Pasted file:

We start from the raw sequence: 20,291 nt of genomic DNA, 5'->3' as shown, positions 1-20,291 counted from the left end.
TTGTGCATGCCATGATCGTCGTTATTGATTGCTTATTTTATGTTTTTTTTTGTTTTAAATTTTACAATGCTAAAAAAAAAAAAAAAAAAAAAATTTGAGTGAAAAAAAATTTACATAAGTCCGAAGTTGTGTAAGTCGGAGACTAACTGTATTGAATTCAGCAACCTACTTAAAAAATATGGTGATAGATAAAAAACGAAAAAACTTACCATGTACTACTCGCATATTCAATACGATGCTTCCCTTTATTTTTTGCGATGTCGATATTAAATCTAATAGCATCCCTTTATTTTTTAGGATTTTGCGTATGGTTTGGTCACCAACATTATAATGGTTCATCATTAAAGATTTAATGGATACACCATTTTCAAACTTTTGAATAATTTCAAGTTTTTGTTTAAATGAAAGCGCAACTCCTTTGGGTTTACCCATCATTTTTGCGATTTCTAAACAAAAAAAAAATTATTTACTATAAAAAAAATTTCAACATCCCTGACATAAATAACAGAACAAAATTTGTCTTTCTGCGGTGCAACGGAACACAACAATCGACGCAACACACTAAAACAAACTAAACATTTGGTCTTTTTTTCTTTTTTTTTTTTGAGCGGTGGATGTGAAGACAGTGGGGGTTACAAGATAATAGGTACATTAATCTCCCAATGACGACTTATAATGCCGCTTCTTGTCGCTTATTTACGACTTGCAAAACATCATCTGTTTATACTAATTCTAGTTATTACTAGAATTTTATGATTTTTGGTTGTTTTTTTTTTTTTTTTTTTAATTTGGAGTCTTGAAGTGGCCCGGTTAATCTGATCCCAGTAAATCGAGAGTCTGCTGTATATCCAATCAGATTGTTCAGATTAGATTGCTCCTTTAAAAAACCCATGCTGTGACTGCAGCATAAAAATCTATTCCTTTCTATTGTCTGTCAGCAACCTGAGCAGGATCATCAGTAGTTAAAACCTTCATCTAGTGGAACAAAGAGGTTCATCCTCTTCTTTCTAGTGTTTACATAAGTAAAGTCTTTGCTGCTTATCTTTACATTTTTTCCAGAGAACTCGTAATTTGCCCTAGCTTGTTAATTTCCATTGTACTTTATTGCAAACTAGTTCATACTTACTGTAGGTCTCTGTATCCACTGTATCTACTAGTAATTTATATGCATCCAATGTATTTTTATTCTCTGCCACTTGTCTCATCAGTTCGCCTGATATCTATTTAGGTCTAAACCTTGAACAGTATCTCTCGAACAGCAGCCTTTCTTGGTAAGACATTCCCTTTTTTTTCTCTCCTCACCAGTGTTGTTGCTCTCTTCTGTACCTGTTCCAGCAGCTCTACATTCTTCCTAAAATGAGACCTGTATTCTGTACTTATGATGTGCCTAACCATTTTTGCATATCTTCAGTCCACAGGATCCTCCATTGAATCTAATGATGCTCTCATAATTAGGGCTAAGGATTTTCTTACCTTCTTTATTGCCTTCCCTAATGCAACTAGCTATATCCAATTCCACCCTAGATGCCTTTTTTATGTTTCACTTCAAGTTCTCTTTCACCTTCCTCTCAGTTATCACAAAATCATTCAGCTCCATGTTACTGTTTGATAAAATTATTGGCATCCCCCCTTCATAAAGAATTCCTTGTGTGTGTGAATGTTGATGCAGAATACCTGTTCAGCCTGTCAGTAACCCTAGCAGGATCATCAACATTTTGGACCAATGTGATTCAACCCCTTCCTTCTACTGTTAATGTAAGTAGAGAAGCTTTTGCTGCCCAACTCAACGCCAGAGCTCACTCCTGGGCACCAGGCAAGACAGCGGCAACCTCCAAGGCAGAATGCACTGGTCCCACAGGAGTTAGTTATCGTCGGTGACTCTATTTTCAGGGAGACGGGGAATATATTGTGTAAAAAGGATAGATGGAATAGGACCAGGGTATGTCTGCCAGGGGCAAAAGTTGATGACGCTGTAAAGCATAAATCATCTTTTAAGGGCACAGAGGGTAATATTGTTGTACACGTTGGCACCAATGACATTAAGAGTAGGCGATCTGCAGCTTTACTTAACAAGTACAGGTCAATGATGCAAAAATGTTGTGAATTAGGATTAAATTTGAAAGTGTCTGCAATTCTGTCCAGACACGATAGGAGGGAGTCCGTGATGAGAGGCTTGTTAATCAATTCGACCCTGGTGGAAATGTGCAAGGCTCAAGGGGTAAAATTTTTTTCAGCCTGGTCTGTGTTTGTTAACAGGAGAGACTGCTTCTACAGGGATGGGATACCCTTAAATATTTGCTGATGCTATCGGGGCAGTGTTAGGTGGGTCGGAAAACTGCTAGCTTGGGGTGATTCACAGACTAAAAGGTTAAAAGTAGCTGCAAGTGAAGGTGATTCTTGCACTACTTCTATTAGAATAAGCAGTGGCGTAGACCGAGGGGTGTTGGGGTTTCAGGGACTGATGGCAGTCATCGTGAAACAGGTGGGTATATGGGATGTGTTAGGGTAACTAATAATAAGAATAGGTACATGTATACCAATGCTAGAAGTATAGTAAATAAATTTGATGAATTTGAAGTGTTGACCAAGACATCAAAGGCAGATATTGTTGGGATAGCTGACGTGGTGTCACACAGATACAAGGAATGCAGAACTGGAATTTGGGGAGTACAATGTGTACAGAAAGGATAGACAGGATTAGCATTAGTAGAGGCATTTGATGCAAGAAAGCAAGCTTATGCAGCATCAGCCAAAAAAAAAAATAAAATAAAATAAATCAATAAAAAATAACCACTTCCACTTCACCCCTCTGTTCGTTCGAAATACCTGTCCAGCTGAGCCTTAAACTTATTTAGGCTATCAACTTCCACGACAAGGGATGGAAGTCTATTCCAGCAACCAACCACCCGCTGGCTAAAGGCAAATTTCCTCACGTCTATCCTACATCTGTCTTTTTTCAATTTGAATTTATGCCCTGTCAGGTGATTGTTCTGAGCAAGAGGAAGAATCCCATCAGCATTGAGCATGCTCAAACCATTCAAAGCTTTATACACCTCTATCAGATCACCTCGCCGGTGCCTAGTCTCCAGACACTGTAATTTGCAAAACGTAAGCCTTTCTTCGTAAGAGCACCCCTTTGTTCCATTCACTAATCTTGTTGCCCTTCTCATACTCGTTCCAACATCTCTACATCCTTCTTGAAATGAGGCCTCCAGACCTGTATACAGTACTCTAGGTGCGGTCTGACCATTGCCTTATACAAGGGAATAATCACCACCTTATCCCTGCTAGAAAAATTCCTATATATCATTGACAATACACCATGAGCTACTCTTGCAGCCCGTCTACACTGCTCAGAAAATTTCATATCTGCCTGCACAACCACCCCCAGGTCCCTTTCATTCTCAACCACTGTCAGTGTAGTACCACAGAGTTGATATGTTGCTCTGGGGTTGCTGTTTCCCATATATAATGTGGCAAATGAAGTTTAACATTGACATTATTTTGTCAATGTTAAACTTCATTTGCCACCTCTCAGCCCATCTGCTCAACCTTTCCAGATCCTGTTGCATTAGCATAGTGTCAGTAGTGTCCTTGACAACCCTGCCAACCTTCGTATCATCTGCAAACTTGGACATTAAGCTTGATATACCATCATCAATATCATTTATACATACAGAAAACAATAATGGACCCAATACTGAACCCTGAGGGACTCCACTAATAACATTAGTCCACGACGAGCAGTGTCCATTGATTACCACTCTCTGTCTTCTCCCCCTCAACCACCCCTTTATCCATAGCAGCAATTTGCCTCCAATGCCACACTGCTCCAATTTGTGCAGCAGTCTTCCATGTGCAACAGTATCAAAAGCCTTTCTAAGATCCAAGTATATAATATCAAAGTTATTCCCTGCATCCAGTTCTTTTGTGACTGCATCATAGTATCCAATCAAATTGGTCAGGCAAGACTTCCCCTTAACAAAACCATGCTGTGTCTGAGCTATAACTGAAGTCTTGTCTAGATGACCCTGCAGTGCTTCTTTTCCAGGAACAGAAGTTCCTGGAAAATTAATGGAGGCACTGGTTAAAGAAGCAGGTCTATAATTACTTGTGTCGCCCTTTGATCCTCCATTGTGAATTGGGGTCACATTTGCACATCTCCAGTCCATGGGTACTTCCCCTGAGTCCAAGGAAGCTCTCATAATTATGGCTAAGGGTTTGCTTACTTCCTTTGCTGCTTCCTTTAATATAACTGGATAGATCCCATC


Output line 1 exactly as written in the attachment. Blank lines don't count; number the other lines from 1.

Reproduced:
We start from the raw sequence: 20,291 nt of genomic DNA, 5'->3' as shown, positions 1-20,291 counted from the left end.